Optical Society of America. "Single-cycle infrared light pulses." ScienceDaily. www.sciencedaily.com/releases/2010/05/100511143041.htm (accessed April 17, 2014).

Share This



More Matter & Energy News

Thursday, April 17, 2014

Featured Research

from universities, journals, and other organizations


Featured Videos

from AP, Reuters, AFP, and other news services

German Researchers Crack Samsung's Fingerprint Scanner

German Researchers Crack Samsung's Fingerprint Scanner

Newsy (Apr. 16, 2014) German researchers have used a fake fingerprint made from glue to bypass the fingerprint security system on Samsung's new Galaxy S5 smartphone. Video provided by Newsy
Powered by NewsLook.com
Porsche CEO Says Supercar Is Not Dead: Cue the Spyder 918

Porsche CEO Says Supercar Is Not Dead: Cue the Spyder 918

TheStreet (Apr. 16, 2014) The Porsche Spyder 918 proves that, in an automotive world obsessed with fuel efficiency, the supercar is not dead. Porsche North America CEO Detlev von Platen attributes the brand's consistent sales growth -- 21% in 2013 -- with an investment in new technology and expanded performance dynamics. The hybrid Spyder 918 has 887 horsepower and 944 lb-ft of torque, but it can run 18 miles on just an electric charge. The $845,000 vehicle is not a consumer-targeted vehicle but a brand statement. Video provided by TheStreet
Powered by NewsLook.com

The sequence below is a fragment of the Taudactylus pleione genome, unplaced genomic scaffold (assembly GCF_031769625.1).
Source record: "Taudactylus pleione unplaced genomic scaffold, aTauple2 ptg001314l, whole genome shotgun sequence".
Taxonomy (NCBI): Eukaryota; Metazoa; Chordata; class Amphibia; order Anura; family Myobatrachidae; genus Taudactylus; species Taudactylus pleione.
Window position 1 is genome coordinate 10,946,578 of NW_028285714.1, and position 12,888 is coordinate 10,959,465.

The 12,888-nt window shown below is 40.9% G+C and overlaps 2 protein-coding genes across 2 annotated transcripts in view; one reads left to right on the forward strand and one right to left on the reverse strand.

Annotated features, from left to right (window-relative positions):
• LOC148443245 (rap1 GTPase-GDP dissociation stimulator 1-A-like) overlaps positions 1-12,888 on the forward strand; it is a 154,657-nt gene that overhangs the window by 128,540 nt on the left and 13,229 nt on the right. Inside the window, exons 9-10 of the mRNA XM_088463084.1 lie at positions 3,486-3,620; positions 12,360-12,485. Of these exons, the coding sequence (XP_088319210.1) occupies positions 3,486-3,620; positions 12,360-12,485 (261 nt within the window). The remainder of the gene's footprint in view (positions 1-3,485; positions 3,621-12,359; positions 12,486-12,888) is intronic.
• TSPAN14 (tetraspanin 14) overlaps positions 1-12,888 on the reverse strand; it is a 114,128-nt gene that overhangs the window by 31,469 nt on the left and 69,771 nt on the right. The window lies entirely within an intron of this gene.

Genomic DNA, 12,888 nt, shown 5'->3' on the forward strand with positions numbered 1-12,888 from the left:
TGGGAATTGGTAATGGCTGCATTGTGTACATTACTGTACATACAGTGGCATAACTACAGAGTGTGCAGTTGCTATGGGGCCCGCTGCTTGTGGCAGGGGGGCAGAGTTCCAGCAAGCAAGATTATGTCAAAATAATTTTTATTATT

Industry's Optimism Shines At New York Auto Show

Industry's Optimism Shines At New York Auto Show

Newsy (Apr. 16, 2014) After seeing auto sales grow last month, there's plenty for the industry to celebrate as it rolls out its newest designs. Video provided by Newsy
Powered by NewsLook.com
Ford Mustang Fetes Its 50th Atop Empire State Building

Ford Mustang Fetes Its 50th Atop Empire State Building

AFP (Apr. 16, 2014) Ford celebrated the 50th birthday of its beloved Mustang by displaying a new model of the convertible on top of the Empire State Building in New York. Duration: 00:28 Video provided by AFP
Powered by NewsLook.com

Search ScienceDaily

Number of stories in archives: 140,361

Find with keyword(s):
Enter a keyword or phrase to search ScienceDaily for related topics and research stories.

Save/Print:
Share:

Breaking News:
from the past week

In Other News

... from NewsDaily.com

Science News

Health News

Environment News

Technology News



Save/Print:
Share:

Free Subscriptions


Get the latest science news with ScienceDaily's free email newsletters, updated daily and weekly. Or view hourly updated newsfeeds in your RSS reader:

Get Social & Mobile


Keep up to date with the latest news from ScienceDaily via social networks and mobile apps:

Have Feedback?


Tell us what you think of ScienceDaily -- we welcome both positive and negative comments. Have any problems using the site? Questions?
Mobile: iPhone Android Web
Follow: Facebook Twitter Google+
Subscribe: RSS Feeds Email Newsletters
Latest Headlines Health & Medicine Mind & Brain Space & Time Matter & Energy Computers & Math Plants & Animals Earth & Climate Fossils & Ruins